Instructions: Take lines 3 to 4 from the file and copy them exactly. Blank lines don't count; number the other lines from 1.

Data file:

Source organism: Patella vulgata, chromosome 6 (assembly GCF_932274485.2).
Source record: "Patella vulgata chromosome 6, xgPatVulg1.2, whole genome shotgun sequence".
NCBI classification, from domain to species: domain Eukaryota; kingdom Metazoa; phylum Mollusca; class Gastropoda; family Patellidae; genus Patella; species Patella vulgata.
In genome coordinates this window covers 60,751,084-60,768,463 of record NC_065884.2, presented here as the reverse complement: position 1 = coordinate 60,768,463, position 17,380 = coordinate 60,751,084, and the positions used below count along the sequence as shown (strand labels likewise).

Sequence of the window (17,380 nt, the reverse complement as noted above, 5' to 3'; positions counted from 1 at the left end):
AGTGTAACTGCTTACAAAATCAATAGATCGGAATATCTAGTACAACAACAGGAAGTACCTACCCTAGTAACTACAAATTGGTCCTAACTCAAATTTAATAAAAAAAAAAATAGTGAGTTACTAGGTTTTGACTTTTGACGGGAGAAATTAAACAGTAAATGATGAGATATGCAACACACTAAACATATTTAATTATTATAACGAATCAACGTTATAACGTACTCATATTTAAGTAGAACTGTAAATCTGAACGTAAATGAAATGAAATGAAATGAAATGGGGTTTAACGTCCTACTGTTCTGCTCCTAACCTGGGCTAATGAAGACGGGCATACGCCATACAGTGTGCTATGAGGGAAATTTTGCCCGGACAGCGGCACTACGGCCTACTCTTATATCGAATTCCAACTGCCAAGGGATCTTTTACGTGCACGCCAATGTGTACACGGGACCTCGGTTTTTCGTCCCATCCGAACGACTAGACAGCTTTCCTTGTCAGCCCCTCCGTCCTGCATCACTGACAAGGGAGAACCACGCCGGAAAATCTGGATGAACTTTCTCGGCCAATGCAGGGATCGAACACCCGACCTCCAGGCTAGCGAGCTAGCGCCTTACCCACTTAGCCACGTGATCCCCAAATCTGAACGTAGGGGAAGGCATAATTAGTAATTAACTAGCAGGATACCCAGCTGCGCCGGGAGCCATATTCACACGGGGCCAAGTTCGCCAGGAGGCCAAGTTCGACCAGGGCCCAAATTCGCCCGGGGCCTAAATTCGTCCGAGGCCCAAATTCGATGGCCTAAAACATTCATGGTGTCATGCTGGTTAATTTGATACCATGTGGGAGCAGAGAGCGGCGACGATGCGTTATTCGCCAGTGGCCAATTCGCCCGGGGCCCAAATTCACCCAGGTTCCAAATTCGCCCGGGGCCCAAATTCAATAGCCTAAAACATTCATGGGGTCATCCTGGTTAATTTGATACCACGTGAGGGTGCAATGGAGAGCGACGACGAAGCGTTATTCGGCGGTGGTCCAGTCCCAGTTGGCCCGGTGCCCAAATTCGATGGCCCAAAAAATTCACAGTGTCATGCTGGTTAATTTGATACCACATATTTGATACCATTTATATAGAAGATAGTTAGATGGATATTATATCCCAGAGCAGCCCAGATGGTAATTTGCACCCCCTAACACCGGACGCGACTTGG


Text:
NCBI classification, from domain to species: domain Eukaryota; kingdom Metazoa; phylum Mollusca; class Gastropoda; family Patellidae; genus Patella; species Patella vulgata.
In genome coordinates this window covers 60,751,084-60,768,463 of record NC_065884.2, presented here as the reverse complement: position 1 = coordinate 60,768,463, position 17,380 = coordinate 60,751,084, and the positions used below count along the sequence as shown (strand labels likewise).